Finding Inner Peace

For a child has been born for us, a son given to us; authority rests upon his shoulders; and he is named Wonderful Counselor, Mighty God, Everlasting Father, Prince of Peace. -Isaiah 9:6 

Dear members and friends,

In an English dictionary, the word peace is defined as “freedom from disturbance; tranquility” or “a state or period in which there is no war, or a war has ended.” Although humanity as a whole has been continually seeking these states of being, the sad fact is that our history is filled with wars and our lives are often filled with disturbances. At times, we find ourselves overwhelmed by disturbing events that seem beyond our control. Also, at times, it seems almost impossible to obtain inner tranquility due to confusion, chaos, pain and suffering in the world. Sometimes, it even sounds selfish to pursue one’s inner peace while the whole world is struggling and suffering. Yet, the Bible teaches strongly about peace from God, and Buddha teaches about the importance of obtaining inner peace. In a way, it could be concluded that seeking peace is not simply a human desire, but also a mandate of the divine. 

The Hebrew word for peace is shalom. In the Old Testament shalom is translated to mean “completeness, soundness, welfare” along with “peace.” The root word of shalom is shalam meaning, “to be in a covenant of peace, be at peace; to be complete.” Thus, we can see that with shalom, the Bible teaches us the importance of obtaining inner tranquility as well as getting along well with others. The Sanskrit word for peace is shanti, which means peace and inner calm. The Buddha taught inner calmness above all else; even the very word for the state of being enlightened is nirvana, which literally means to blow out or quench. According to the Buddha, our mind is always in suffering due to our burning desires, and thus enlightenment is only obtained through blowing out the burning desires. Consequently, we would be able to return to a state of calm in which we shall be able to see all things including the oneself as they are in their original forms.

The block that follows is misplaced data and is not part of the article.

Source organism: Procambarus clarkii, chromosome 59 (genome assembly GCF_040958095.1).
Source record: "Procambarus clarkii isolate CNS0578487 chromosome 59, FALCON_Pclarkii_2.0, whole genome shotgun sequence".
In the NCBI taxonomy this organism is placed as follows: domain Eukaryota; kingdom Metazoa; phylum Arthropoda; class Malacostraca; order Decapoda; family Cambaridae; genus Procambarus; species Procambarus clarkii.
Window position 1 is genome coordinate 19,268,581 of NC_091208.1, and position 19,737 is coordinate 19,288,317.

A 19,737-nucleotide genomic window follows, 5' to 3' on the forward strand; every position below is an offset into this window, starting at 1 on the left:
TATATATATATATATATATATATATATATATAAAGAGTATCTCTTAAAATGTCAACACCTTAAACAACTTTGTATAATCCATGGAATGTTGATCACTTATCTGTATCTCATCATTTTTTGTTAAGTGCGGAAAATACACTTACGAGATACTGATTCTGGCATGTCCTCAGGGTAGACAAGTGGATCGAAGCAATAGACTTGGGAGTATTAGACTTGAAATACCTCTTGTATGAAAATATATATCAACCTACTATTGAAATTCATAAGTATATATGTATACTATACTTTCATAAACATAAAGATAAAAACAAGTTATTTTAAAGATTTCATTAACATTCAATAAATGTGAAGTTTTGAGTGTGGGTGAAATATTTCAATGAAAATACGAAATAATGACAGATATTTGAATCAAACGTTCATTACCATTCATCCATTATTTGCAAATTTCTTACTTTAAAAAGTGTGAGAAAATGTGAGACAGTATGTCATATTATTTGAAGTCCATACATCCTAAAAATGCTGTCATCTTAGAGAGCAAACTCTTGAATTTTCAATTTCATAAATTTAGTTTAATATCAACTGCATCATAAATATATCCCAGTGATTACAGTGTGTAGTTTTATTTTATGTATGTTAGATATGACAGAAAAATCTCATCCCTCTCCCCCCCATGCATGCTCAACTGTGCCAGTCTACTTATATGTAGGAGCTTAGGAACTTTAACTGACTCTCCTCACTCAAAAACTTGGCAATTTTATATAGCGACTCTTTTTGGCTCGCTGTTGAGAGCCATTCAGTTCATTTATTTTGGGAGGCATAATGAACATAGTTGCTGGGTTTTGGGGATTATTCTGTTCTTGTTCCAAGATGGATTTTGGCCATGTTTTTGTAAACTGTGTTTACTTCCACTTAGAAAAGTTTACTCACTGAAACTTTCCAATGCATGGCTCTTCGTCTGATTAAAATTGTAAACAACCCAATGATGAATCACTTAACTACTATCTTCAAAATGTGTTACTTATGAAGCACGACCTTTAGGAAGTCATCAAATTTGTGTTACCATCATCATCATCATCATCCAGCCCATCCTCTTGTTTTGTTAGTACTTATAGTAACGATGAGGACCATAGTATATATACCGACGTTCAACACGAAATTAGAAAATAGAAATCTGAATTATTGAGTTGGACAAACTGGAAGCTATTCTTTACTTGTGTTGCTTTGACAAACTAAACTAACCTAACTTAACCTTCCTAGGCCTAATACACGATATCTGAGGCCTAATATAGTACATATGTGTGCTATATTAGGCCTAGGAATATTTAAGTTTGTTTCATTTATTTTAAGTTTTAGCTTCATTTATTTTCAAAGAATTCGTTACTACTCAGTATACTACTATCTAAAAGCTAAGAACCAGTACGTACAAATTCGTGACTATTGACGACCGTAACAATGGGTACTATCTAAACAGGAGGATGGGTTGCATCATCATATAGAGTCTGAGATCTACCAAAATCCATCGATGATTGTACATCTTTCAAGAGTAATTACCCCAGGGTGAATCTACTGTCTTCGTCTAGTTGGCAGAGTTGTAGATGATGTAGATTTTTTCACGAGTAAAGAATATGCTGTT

One thing that I learned from Buddhistic cultivation is that inner peace is not obtained by ignoring what is happening externally nor by suppressing my emotions, but by acknowledging and understanding what is happening around and within myself as it happens, and my own emotional reactions to it. When we are able to see objectively and calmly, we may be able to maintain tranquility despite the presence of pain and suffering within and around oneself. Thus, the true inner peace may be obtained along with a state of completeness with oneself that accompanies inner tranquility despite the presence of all trouble, pain, and suffering. In other words, obtaining inner peace does not mean to be immune against pain and suffering, but simply to be able to maneuver around them without being driven by them.

Blessings, Rev. Junchol Lee